Monday, 20 June 2016

'I am relieved. My baby is alive and well.'


(Written by Melany Markham (Wednesday, 08 June 2016 08:07) By Guy Vital-Herne)

“I was so desperate. I didn’t know what to do. I tried to feed her some milk we bought for her, but she kept on crying, and crying, all the time. I couldn’t sleep. I was so weak from being sleepless for so long. My mind was racing in so many different directions. I didn’t know what to think and what not to think. I thought she wasn’t going to make it.” This is the testimony of Ellen, a 52-year-old grandmother, as she recollects the painful moments she experienced with 9-months-old Bethniflore.

Ellen lives in the community of Collad√®re, where World Vision has been working with children and their families to alleviate the effects of poverty. But for the past two years, the people of Haiti have been facing a drought like never before. Many areas of the country, including those of World Vision’s Area Programs, have not received rain for four to six months. This drought, the second in two years, has had a severe impact on people’s food security, nutrition and livelihoods. Crops have been lost, work has stopped and children have become even more vulnerable.

According to a national food security assessment released by the Haitian National Agency for Food Security (CNSA) and World Food Program (WFP) approximately 1.5 million people (300,000 households) are severely food insecure. Most troubling in this report is that 76,000 children are acute malnourished and 37,500 children are severely malnourished.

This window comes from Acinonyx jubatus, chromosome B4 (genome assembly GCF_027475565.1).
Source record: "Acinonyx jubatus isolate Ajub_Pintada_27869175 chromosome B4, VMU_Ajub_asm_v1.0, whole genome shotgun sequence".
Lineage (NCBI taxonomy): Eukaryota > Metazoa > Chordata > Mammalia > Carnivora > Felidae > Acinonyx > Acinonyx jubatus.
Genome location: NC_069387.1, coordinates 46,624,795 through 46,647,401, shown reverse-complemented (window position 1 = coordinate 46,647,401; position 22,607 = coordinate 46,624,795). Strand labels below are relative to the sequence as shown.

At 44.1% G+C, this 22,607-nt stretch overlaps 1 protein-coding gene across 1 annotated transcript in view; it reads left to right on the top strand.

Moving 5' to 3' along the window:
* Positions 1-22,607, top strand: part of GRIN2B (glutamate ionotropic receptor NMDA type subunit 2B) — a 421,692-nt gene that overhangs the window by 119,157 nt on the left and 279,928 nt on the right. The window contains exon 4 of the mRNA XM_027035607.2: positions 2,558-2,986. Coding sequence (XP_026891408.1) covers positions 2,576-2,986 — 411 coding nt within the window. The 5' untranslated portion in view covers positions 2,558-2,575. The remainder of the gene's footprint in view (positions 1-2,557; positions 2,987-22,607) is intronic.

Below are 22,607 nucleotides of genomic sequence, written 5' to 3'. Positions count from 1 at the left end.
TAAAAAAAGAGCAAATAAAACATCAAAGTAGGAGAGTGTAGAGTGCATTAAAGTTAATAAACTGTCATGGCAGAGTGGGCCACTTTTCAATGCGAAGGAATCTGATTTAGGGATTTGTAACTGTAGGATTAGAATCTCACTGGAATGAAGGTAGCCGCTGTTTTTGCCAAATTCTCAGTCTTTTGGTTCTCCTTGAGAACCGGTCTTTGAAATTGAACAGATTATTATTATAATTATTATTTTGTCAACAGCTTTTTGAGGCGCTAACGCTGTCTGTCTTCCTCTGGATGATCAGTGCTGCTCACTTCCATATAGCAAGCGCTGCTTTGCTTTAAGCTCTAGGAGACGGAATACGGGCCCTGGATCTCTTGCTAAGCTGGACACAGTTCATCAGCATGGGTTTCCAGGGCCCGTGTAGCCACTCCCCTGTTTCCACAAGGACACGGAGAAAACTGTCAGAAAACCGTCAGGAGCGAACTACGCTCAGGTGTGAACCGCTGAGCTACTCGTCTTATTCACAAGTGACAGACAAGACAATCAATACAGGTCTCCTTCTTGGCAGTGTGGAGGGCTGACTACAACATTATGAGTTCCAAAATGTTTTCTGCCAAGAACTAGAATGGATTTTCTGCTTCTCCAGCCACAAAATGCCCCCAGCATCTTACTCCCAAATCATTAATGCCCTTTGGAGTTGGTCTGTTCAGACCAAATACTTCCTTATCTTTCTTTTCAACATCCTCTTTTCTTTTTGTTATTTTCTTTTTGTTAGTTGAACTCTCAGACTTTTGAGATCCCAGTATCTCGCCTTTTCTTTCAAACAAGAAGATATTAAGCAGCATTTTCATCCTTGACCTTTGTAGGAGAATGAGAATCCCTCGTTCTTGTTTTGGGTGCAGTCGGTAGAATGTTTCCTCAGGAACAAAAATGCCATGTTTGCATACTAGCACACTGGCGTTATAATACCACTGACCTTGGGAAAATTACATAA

Following this daunting situation, World Vision Haiti issued a declaration of emergency and launched a response providing needed help to families and their children that have lost so much due to this climate phenomenon.

Several mobile clinics have been organized in order to identify and support malnourished children. When Ellen came with Bethniflore, nurse Jeanine, measured the circumference of Bethniflore’s arm – a common way to identify malnutrition - and weighed her. The little girl was diagnosed with the worst form of it. “I only saw that she was losing weight, her skin was dry and scaly and she was crying all the time. I didn’t know what was wrong with her,” explains Ellen, clearly upset.

Bethniflore was immediately placed in a outpatient therapy program and administered Plumpy’nut, a peanut-based nutritional supplement designed to quickly counteract the effects of malnutrition. “The nurse gave me the Plumpy’nut and instructed me on how to use it. She also taught me how to properly feed Bethniflore using the various food groups that a child needs to eat to grow healthy.” Nurse Jeanine works with the women in this community and shares different recipes through the weekly feeding session that the mothers organize. Each person brings something to prepare the food and the children are fed together while she instructs the mothers on healthy habits for their children and family. “Now I know how to feed and care for my child,” she adds.

As part of the overall response to the food security crisis, World Vision Haiti distributed seeds peanuts, corn, yucca, sweet potatoes, green beans to more than 4,000 farmers; restocked public health centers with additional supplies of Plumpy’Nut and continues to promote its school-feeding program for more than 64,000 children throughout the Central Plateau. Ellen also received seeds of peanuts and green beans that her husband has planted, hoping that this year they will be able to make some money out of their hard work.

“Today, I am relieved. My baby is alive and well. She’s happy and active. It’s all thanks to World Vision,” shares thankfully Ellen